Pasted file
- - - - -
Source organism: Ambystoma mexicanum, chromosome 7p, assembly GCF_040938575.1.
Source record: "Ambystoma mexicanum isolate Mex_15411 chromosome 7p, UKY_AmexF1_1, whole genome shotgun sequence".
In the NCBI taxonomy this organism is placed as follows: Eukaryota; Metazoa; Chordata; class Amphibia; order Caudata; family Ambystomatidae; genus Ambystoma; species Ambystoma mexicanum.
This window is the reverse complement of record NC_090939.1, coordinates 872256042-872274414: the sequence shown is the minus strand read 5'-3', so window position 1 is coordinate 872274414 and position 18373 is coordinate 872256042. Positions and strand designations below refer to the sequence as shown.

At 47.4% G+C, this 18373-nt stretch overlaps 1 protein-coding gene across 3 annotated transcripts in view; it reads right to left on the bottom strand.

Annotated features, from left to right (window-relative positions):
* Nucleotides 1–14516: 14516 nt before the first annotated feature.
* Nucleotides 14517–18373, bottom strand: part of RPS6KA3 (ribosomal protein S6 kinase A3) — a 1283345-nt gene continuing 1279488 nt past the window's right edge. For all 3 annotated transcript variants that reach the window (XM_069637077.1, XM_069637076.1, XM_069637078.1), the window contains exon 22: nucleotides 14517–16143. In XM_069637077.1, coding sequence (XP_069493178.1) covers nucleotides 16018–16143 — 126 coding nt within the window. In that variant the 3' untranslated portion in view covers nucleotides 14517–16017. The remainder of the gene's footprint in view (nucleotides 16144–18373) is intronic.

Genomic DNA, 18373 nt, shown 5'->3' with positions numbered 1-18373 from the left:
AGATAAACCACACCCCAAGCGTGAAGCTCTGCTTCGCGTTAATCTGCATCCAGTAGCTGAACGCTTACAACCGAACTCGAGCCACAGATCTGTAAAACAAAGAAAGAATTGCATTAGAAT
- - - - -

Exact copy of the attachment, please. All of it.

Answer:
Source organism: Ambystoma mexicanum, chromosome 7p, assembly GCF_040938575.1.
Source record: "Ambystoma mexicanum isolate Mex_15411 chromosome 7p, UKY_AmexF1_1, whole genome shotgun sequence".
In the NCBI taxonomy this organism is placed as follows: Eukaryota; Metazoa; Chordata; class Amphibia; order Caudata; family Ambystomatidae; genus Ambystoma; species Ambystoma mexicanum.
This window is the reverse complement of record NC_090939.1, coordinates 872256042-872274414: the sequence shown is the minus strand read 5'-3', so window position 1 is coordinate 872274414 and position 18373 is coordinate 872256042. Positions and strand designations below refer to the sequence as shown.

At 47.4% G+C, this 18373-nt stretch overlaps 1 protein-coding gene across 3 annotated transcripts in view; it reads right to left on the bottom strand.

Annotated features, from left to right (window-relative positions):
* Nucleotides 1–14516: 14516 nt before the first annotated feature.
* Nucleotides 14517–18373, bottom strand: part of RPS6KA3 (ribosomal protein S6 kinase A3) — a 1283345-nt gene continuing 1279488 nt past the window's right edge. For all 3 annotated transcript variants that reach the window (XM_069637077.1, XM_069637076.1, XM_069637078.1), the window contains exon 22: nucleotides 14517–16143. In XM_069637077.1, coding sequence (XP_069493178.1) covers nucleotides 16018–16143 — 126 coding nt within the window. In that variant the 3' untranslated portion in view covers nucleotides 14517–16017. The remainder of the gene's footprint in view (nucleotides 16144–18373) is intronic.

Genomic DNA, 18373 nt, shown 5'->3' with positions numbered 1-18373 from the left:
AGATAAACCACACCCCAAGCGTGAAGCTCTGCTTCGCGTTAATCTGCATCCAGTAGCTGAACGCTTACAACCGAACTCGAGCCACAGATCTGTAAAACAAAGAAAGAATTGCATTAGAAT